Volko Ruhnke‘s Wilderness War (2001, GMT) is a simple game in terms of its rules, but at the same time it is subtle in its gameplay. In fact, it’s the first game I ever set up and then stared at the board for an hour saying, “Okay, now what?” And there have been enough questions from newcomers to the game since its reprint that I thought it was worth cooking up a second strategy guide for it. (If you’re looking for the French strategy guide, go here. Also, you can check out a post about the historicity of the game; then watch the sparks fly as folks argue about it at Board Game Geek.) Note: This strategy guide focuses on the tournament Annus Mirabilis scenario, which is the most commonly played scenario.
As the scenario opens, the British are in a tough spot. French victories over the past years few years put them at +4 VP, which means you need to go on the offensive almost immediately in order to catch up. You start with a strong but slow-moving force in New York, and the beginnings of a large army in Halifax. However, out west it’s a different story, as weak provincial forces hold a string of vulnerable stockades.
Facing you is the might of New France: a decent army holding down the Gibraltar of the New World, Louisbourg, and two strong armies at Quebec and Montreal. The last thing you’ll notice is the large number of auxiliary units your opponent has. These pesky fur trappers and Indian raiding parties will be the bane of your redcoats. In short, there’s a lot of work to be done, commander.
The key to this scenario is keeping steady pressure on the French forces and consistently outscoring the enemy each turn. (Did I mention you start at a 4 point deficit?) There are many reinforcement cards for you in the deck, but it’s not a guarantee that you’ll see a lot of them–fortunes of war, and all that. However, you will see a few. Your game plan is all about building up large enough armies that you are relatively free to operate without French interference, and then lumber north, building up your supply lines as you go, for a strike against the heart of New France. The French have the benefit of short interior lines and a lot of speedy river movement, but if you can put pressure on them at two places, they won’t have enough forces to defeat you in both of those theaters.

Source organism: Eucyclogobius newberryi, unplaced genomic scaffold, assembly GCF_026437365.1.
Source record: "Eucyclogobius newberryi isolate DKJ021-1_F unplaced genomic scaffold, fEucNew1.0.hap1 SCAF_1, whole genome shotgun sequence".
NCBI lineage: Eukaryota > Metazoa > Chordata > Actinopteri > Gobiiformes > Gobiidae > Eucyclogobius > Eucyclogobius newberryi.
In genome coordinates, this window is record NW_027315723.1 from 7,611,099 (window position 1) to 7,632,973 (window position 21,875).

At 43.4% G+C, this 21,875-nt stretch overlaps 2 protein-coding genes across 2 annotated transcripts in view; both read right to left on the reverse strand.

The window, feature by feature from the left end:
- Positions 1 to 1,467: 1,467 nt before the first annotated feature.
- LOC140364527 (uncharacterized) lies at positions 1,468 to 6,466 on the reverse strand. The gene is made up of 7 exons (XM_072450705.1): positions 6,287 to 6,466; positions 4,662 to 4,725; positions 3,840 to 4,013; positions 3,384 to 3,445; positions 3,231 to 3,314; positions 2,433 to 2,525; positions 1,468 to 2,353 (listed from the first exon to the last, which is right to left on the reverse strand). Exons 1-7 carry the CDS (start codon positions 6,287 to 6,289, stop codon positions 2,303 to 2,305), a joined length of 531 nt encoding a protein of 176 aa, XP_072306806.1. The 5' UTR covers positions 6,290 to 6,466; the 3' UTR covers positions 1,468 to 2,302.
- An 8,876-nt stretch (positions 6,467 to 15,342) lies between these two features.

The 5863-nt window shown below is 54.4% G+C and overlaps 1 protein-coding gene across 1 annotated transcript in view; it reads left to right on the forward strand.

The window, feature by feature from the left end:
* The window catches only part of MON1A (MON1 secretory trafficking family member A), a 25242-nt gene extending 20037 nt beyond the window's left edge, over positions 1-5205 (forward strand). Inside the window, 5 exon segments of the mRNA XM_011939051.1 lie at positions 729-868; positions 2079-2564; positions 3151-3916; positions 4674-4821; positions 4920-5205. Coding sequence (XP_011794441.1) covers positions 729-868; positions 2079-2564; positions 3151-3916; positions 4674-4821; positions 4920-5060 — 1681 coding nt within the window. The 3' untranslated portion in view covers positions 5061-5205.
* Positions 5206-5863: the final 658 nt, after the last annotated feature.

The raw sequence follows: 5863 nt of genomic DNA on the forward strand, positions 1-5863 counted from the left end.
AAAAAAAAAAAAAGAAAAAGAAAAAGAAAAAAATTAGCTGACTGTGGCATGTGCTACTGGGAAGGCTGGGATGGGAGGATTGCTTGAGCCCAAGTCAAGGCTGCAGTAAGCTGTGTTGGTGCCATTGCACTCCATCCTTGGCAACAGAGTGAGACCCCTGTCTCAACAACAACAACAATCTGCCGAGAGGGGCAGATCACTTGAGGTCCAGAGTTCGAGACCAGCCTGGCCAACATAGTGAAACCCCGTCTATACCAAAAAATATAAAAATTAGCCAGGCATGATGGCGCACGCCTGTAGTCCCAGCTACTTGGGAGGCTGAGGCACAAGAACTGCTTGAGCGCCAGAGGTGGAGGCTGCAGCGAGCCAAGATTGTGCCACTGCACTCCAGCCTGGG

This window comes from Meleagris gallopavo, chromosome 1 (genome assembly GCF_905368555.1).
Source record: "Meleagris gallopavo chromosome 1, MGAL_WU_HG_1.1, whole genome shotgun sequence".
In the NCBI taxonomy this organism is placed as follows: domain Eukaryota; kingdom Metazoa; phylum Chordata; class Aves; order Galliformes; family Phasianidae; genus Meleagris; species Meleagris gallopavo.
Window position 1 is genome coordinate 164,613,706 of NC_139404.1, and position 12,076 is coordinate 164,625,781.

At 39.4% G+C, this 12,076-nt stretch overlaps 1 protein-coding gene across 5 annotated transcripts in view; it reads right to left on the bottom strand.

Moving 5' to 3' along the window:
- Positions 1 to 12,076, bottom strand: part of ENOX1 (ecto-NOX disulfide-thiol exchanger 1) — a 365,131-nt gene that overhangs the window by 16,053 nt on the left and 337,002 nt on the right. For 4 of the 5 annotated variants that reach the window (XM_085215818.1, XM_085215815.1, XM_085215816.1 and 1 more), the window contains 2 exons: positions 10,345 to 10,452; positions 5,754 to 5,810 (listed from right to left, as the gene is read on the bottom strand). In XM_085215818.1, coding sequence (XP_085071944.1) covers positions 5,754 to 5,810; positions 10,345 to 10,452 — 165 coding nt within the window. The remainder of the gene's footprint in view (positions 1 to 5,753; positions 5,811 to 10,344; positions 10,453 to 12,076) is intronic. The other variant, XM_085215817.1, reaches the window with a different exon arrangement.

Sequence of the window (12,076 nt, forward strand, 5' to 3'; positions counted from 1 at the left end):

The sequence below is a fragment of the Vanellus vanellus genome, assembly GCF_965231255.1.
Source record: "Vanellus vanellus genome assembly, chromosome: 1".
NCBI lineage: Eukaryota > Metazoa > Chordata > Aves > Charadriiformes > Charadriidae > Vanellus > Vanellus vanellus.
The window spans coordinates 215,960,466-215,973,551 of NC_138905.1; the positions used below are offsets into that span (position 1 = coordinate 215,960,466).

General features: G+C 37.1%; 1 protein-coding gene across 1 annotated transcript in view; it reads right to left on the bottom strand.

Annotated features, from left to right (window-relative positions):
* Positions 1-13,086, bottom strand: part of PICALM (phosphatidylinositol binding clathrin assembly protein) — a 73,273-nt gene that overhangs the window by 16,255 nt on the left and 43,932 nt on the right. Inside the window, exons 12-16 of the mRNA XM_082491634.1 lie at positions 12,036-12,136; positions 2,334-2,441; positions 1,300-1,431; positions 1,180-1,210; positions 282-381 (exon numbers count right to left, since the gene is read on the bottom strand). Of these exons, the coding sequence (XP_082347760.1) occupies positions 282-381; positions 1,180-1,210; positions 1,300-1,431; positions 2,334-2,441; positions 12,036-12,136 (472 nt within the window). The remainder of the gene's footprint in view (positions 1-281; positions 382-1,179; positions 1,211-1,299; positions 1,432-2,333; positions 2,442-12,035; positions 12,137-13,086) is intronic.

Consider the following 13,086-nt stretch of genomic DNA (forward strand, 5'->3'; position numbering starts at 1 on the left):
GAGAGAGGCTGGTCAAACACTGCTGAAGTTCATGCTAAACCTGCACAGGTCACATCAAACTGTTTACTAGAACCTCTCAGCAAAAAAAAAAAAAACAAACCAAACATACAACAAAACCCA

There are three key routes to get at the enemy. The easternmost is the difficult and dangerous amphibious route through Louisbourg. The central route is the Hudson Corridor, and the western is up the Ohio River. Often a medium-sized British army is enough in the Ohio region (12-16 strength points) as long as you have some rangers to support them. (I tend to favor this route whenever possible.)
For the British, your first moves are heavily dependent on what cards you get; a hand with no “3s” can really slow you down. In all likelihood, the French will come south to lay siege to Hudson Carry North. If you’ve got the cards to move a large army up there, by all means defend it. But if not, it’s probably time to destroy it on your own (-1 VP) and bring in reinforcements.
I’d suggest quickly building up border defenses in the Southern Department. Get your militia boxes filled if possible, and if you can, create a string of stockades with colonial troops placed at every other stockade. This will let you get intercept rolls with every infiltrating French unit that comes your way.
As stated above, go on the offensive early and try to pick two avenues of attack. If I pull good leaders early, I prefer the Ohio River Valley because the French will likely not want to send huge numbers of troops that way, and capturing Ohio Forks will net you an extra VP.
Keep Your Eyes Open For…
Head for Louisbourg if the French abandon it, but keep in mind that it’s best to attack the “Gibraltar of the New World” in the Early Season. That way, if things go wrong, you can have another go during the Late Season and hopefully avoid Winter Attrition. With an Amphibious Landing card and Coehorns and Howitzers or Surrender!, you can take it out quickly (though that will deplete your hand size).
Also, if you see French stockades or cultivated spaces that are being left unattended, go for them! Moving your precious auxiliaries away from your armies might seem foolish at first, but Rangers near the St. Lawrence River or approaching the Great Lakes will really mess up the French player’s day. Sometimes it’s fun to send a small Indian/Provincial force with Johnson into the Great Lakes region to accomplish this.
Last, be aware of your supply lines and keep them safe from French raiders. There’s nothing worse than approaching Montreal, only to realize that the Iroquois just torched your link to ample supplies of hardtack and grog!